Goldman Sachs (GS) recently formed a consolidation coil or triangle, and recently set up a classic “throw-back” or second chance high probability entry.
Notice the absolutely clear triangle consolidation from November until early January, and the subsequent break in mid-December.
I posted previously about the triangle break as a potential opportunity to trade GS short (or sell any long position you were holding).
Triangle breaks are often susceptible to what’s known as “throw-backs” which mean that, instead of trending sharply downward at the direct break, price meanders back in a retracement swing to retest the breakout point or, more commonly, the apex or peak of the triangle that formed.
Breakouts are actually lower probability trades than throw-back trades. Throw-back trades often offer higher probability opportunities to enter a position.
Throw-backs also tell us why it’s generally unsafe to trade with ultra-conservative stops (those that are far too close to your trade entry price). A stop for the consolidation break should actually be on the opposite side of the triangle, which may be too much risk for some traders to handle.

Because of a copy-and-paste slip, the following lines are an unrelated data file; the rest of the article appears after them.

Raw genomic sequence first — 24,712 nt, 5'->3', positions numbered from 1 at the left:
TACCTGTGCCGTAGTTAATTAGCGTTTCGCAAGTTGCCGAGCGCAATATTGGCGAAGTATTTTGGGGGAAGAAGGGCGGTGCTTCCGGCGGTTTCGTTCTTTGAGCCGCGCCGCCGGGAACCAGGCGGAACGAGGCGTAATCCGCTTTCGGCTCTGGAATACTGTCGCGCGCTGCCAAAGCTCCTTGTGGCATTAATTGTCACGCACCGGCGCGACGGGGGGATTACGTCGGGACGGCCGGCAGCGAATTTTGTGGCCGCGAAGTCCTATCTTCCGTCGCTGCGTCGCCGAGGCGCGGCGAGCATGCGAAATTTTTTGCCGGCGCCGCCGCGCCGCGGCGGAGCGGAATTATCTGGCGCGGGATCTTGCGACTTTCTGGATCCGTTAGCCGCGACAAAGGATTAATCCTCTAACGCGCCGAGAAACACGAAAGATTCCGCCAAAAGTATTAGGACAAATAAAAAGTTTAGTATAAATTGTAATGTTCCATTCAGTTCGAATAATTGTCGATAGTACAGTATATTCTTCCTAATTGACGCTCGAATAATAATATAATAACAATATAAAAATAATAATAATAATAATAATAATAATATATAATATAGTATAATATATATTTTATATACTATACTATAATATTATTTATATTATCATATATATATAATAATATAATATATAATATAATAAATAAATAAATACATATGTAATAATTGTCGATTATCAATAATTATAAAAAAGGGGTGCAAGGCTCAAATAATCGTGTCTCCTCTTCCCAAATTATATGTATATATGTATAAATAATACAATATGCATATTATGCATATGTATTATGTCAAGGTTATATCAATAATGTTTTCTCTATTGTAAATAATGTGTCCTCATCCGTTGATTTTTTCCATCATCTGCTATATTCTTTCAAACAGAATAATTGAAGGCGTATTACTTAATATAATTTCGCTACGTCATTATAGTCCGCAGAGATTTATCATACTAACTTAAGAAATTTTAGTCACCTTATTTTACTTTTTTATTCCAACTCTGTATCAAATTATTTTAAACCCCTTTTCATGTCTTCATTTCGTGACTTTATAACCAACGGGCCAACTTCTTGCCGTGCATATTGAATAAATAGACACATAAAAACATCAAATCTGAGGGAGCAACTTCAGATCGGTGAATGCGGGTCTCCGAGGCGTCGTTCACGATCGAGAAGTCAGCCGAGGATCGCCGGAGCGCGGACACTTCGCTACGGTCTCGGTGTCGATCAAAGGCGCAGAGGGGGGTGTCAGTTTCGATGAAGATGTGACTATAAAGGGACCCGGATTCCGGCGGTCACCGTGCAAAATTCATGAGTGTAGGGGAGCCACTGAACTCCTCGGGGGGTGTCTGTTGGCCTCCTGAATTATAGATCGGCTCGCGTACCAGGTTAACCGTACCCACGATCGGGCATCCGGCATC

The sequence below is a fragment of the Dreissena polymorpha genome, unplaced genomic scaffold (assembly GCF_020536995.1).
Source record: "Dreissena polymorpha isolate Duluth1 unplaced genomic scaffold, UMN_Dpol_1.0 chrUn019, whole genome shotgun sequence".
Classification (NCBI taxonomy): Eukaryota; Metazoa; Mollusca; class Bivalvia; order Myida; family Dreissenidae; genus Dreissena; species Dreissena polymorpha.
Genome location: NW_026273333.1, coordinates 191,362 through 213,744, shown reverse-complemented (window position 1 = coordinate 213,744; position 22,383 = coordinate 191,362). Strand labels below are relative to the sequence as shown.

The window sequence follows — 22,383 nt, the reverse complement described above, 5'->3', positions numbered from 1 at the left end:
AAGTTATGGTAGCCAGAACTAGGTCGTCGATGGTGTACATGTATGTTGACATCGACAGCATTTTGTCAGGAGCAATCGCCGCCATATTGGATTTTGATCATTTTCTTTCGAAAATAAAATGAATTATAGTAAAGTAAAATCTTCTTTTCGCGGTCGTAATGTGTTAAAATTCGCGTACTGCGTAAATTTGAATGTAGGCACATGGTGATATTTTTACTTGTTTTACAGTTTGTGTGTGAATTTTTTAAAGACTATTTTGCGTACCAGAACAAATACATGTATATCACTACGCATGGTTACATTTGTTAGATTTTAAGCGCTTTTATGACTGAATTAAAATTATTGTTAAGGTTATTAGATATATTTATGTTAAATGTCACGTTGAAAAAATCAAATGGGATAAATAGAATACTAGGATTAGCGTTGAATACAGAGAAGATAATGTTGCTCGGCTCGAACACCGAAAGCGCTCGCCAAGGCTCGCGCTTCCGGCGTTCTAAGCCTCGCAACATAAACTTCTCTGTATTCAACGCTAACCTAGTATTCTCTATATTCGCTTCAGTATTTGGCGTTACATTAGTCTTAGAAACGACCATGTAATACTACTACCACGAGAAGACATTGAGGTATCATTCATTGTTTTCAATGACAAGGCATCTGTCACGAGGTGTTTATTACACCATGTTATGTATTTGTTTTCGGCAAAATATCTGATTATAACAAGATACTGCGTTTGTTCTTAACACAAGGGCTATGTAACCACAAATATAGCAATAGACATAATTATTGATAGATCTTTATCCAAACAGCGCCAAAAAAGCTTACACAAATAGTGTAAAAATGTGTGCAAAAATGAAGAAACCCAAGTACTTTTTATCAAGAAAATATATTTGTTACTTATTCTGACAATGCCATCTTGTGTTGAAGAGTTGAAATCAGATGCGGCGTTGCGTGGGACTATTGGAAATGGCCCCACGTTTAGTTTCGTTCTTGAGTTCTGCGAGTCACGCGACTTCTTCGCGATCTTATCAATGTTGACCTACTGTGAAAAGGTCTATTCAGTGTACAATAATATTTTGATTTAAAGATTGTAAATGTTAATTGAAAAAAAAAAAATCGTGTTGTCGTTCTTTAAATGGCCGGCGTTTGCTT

A break at $210 should have been accompanied by a stop around $225 that decreased either as the trade moved in your favor, or with the upper declining line of the triangle pattern.
Notice how the stop is much tighter and more logical (and more conservative) than the initial break-out.
The “Throw-back” trade called for entry near $215 with a stop above $220. Initial targeting would have been the distance from the height of the triangle, or about $45 (the distance between approximately $200 to $245 or $250).
See for yourself if you would like to learn more about this trade, and potentially incorporate it into your growing trading arsenal.